The design technology and know-how stage implies changes in technology which affect the products available to consumer and businesses, the quality of the products and their functionality. For example, McDonald’s implements “a non-HFC standard for its refrigeration equipment -in all countries where commercially and environmentally viable and where alternatives can be legally used” (Alternative Refrigeration Backgrounder, 2005). This technology has made possible to reduce emissions, meet high operational standards and safe money. This stage of technology development includes sources of technology including funding (Lundquist, 2004) and helps to reduce the length of the product life cycle and therefore the time to recoup investment. Investment costs are also increased as a number o technologies in a product is increased.
In McDonald’s Inc. the stage of process development was transformed during the 1990s and automated by computer-aided design and computer-aided manufacturing and services. This has speeded up design processes, transformed working practices and increased the efficiency of production and helps to maintain fault diagnosis. “Through outsourcing and automating many of McDonald’s IT functions, Tiley believes that his team will be able to spend more time supporting IT managers in the 27 other countries where the company has a presence across Europe” (Thomas, 2004). In McDonald’s the ability to record sales by electronic scanning has provided retailers with greatly enhanced knowledge of rates of sales. This has facilitated tighter central decision making on merchandise planning and store layout. On the other hand, the same technology might also allow devolution by providing systems which can be used locally.
At the stage of developments in information and communications technology McDonald’s is a leader in its industry. Recent years it pays a particular attention to RFID-related technologies and a fingerprint-based payment system. “RFID is mainly used out of consumers’ sight, to do things like track packages in supply chains and monitor companies’ assets” (Rutherford, 2001). The stage of network contact information systems includes the development of personal computers, networks such as McDonald’s technology trials (Gallagher, 2003), satellite, cable and digital communications and the Internet such service as Food.com investment have all contributed to revolutionizing the way in which business is conducted in many McDonald’s restaurants. ”McDonald’s … shelved a big project to build a real-time network, has looked into self-service restaurant kiosks and various customer payment technologies” (Gallagher, 2003). As a part of network of contacts information system McDonald’s launched its newest game called “Monopoly Best Chance Game at McDonald’s” (Brook, 2003). It is important to note, however, that not all technology is electronic. At is simplest, a technology is an innovation that in some way advances human understanding.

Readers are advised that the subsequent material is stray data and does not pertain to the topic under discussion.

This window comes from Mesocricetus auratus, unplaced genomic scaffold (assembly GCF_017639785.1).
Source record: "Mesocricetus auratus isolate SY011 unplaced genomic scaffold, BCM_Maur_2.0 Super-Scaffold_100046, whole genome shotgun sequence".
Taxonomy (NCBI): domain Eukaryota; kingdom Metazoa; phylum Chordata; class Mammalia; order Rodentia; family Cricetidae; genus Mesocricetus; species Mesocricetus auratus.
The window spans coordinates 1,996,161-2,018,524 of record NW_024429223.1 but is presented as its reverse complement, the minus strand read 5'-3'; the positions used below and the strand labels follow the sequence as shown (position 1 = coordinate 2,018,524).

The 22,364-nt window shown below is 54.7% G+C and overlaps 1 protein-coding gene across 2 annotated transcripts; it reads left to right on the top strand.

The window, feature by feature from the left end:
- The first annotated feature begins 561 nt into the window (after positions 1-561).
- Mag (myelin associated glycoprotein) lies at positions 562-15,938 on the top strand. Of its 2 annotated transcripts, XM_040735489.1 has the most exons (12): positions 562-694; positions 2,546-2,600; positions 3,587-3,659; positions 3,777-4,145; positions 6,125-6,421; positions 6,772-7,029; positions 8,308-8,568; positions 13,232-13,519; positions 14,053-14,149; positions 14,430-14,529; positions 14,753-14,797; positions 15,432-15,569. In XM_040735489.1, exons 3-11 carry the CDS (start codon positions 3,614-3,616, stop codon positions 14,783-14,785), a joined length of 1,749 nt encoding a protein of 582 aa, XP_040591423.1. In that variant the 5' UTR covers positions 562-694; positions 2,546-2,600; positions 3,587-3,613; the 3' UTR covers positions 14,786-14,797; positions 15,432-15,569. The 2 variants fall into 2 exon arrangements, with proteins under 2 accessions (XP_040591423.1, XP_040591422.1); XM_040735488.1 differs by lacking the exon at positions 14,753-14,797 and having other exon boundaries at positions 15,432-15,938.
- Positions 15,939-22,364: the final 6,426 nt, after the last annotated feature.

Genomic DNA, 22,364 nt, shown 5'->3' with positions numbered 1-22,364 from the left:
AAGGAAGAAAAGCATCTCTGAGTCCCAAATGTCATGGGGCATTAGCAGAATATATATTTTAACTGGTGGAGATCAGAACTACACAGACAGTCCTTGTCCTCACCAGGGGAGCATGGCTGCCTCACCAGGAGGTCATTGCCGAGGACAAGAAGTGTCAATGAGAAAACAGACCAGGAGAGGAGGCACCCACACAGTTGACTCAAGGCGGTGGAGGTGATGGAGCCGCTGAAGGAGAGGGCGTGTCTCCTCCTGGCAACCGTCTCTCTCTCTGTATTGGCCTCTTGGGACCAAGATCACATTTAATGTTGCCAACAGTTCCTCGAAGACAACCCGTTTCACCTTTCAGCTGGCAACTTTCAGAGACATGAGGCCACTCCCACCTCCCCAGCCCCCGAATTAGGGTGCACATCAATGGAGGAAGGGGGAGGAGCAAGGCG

New shipment and transport technology have revolutionized business. McDonald’s implement new computerized logistic system which makes it possible to transport materials, components and products with far greater speed and at much lower cost as a result of developments in road, rail, sea and air transport. These improvements in transport have also increased the amount of new subsidiaries opened around the world. For example, in post Soviet Union countries patterns of food consumption have altered. In the markets for fast food its consumption has increased, partly as a result of the increased mobility that modern transport systems have brought about.
It is evident that all stages of technology development are important and organization like McDonald’s must be flexible and be ready to innovate and to adopt new technologies as they come along. As a consequence, it is important that organizations monitor changes in the technologies that can affect their operations or their markets. More sophisticated technology can give rise to increases in centralization.
- Alternative Refrigeration Backgrounder (2005). Available at: www.refrigerantsnaturally.com/ doc/McDonalds%20backgrounder.pdf
- Brook, O. McDonald’s Celebrates the Monopoly Best Chance Game at McDonald’s. Available at: www.media.mcdonalds.com/secured/news/pressreleases/2003/Press_Release10132003.html
- Gallagher, S. (2003). McDonald’s Technology Trials, Available at: http://www.baselinemag.com/article2/0,1540,1173920,00.asp
- Gallagher, S. (2003) McDonald’s Wants It Their Way Available at: http://www.findarticles.com/p/articles/mi_zdbln/is_200307/ai_ziff44205
- Johnson, J., Scholes, K. (1993) Exploring Corporate Strategy, Prentice Hall.
- Lundquist, E. (2004). Shared Sourcing Can Help Customers. Available at: http://www.eweek.com/article2/0,1759,1631597,00.asp
- Rutherford, E. (2001). McDonald’s Puts Hot Technology in Consumers’ Hands. Available at: www.darwinmag.com/read/machineshop/column.html?ArticleID=111
- Thomas, T. (2004) McDonald’s offers customers a bigger taste of technology. Available at: http://www.computing.co.uk/computing/analysis/2075881/mcdonald-offers-customers-bigger-taste-technology